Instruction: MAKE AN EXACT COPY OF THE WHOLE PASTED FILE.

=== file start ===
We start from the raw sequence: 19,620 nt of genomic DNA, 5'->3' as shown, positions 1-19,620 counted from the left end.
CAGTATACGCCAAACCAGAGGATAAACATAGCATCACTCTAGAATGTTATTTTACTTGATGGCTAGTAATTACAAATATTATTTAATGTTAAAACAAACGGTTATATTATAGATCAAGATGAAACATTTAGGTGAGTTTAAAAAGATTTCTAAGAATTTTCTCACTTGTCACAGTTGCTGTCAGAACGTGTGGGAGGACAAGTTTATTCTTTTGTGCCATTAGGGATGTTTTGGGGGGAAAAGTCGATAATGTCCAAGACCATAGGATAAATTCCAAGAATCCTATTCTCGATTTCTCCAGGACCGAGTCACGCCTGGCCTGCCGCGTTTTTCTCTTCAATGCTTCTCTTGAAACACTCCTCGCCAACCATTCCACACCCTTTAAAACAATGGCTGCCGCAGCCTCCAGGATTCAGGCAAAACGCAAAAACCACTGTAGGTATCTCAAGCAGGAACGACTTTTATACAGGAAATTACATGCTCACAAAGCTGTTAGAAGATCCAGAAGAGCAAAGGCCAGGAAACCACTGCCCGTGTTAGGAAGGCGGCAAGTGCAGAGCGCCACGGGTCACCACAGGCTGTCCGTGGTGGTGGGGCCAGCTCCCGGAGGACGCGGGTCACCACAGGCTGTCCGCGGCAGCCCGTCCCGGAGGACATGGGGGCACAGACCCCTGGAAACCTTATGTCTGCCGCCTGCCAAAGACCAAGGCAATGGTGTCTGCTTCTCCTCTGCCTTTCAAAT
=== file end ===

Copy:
We start from the raw sequence: 19,620 nt of genomic DNA, 5'->3' as shown, positions 1-19,620 counted from the left end.
CAGTATACGCCAAACCAGAGGATAAACATAGCATCACTCTAGAATGTTATTTTACTTGATGGCTAGTAATTACAAATATTATTTAATGTTAAAACAAACGGTTATATTATAGATCAAGATGAAACATTTAGGTGAGTTTAAAAAGATTTCTAAGAATTTTCTCACTTGTCACAGTTGCTGTCAGAACGTGTGGGAGGACAAGTTTATTCTTTTGTGCCATTAGGGATGTTTTGGGGGGAAAAGTCGATAATGTCCAAGACCATAGGATAAATTCCAAGAATCCTATTCTCGATTTCTCCAGGACCGAGTCACGCCTGGCCTGCCGCGTTTTTCTCTTCAATGCTTCTCTTGAAACACTCCTCGCCAACCATTCCACACCCTTTAAAACAATGGCTGCCGCAGCCTCCAGGATTCAGGCAAAACGCAAAAACCACTGTAGGTATCTCAAGCAGGAACGACTTTTATACAGGAAATTACATGCTCACAAAGCTGTTAGAAGATCCAGAAGAGCAAAGGCCAGGAAACCACTGCCCGTGTTAGGAAGGCGGCAAGTGCAGAGCGCCACGGGTCACCACAGGCTGTCCGTGGTGGTGGGGCCAGCTCCCGGAGGACGCGGGTCACCACAGGCTGTCCGCGGCAGCCCGTCCCGGAGGACATGGGGGCACAGACCCCTGGAAACCTTATGTCTGCCGCCTGCCAAAGACCAAGGCAATGGTGTCTGCTTCTCCTCTGCCTTTCAAAT